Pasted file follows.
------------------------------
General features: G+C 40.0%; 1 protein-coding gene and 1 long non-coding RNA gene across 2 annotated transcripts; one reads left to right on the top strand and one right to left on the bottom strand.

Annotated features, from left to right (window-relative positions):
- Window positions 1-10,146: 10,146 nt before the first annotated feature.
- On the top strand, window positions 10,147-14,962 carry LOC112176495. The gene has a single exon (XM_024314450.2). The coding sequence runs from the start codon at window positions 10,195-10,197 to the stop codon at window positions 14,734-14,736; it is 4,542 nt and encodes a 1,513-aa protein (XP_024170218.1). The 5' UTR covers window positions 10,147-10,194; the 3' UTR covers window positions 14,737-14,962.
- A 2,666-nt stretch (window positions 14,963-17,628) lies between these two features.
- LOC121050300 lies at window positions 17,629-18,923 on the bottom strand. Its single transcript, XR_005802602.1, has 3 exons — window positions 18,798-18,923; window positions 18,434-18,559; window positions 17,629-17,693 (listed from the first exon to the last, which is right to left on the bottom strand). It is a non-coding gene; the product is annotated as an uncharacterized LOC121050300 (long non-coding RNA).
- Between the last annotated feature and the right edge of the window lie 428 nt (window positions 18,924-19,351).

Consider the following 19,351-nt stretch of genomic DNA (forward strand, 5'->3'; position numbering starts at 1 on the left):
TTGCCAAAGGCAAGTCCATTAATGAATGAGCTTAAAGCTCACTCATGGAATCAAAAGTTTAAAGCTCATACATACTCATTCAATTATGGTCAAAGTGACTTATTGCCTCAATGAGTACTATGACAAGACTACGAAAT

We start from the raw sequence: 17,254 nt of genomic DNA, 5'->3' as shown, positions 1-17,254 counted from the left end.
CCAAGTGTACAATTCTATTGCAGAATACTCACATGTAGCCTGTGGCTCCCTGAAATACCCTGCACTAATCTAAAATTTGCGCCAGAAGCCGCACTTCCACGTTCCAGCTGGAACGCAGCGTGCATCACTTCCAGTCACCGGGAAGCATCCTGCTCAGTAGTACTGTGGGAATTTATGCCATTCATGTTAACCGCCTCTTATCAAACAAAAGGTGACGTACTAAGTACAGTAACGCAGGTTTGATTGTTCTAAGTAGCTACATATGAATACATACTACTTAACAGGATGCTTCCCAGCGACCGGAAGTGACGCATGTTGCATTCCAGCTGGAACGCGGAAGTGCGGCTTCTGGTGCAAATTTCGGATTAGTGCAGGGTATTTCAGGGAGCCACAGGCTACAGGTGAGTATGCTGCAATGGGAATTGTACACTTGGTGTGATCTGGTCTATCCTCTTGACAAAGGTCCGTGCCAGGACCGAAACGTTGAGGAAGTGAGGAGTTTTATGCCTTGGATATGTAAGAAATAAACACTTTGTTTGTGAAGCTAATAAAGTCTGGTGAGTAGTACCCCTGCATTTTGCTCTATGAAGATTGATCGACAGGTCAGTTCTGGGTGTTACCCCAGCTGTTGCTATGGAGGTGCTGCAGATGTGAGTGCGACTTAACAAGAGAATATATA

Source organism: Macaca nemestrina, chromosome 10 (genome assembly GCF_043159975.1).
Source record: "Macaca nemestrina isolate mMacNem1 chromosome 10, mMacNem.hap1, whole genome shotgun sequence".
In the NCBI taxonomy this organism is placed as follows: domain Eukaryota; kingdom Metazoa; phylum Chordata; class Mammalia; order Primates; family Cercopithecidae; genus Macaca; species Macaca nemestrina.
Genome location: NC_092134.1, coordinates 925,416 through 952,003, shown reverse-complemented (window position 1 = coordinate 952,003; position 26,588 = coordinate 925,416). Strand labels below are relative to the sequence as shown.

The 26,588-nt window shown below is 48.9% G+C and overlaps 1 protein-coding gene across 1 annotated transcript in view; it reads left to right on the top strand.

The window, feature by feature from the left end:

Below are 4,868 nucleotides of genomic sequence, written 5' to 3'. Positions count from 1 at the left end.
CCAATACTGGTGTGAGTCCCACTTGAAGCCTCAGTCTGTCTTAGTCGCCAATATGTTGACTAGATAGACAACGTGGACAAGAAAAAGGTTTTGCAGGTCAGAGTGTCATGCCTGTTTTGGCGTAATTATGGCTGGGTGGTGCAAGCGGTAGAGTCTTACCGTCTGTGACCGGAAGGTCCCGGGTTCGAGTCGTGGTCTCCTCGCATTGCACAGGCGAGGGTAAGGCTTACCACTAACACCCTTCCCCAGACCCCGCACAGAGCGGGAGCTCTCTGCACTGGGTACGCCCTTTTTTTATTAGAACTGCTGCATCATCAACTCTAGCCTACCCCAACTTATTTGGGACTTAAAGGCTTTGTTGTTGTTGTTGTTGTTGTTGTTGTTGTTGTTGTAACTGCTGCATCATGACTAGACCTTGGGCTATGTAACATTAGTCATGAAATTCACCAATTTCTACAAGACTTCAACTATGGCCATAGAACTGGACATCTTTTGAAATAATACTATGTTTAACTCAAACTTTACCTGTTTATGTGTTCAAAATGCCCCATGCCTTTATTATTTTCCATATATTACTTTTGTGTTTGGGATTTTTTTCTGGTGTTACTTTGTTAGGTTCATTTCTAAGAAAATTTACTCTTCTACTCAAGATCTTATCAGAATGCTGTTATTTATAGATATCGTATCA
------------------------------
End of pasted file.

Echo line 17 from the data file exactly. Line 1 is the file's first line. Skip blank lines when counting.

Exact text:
The window, feature by feature from the left end: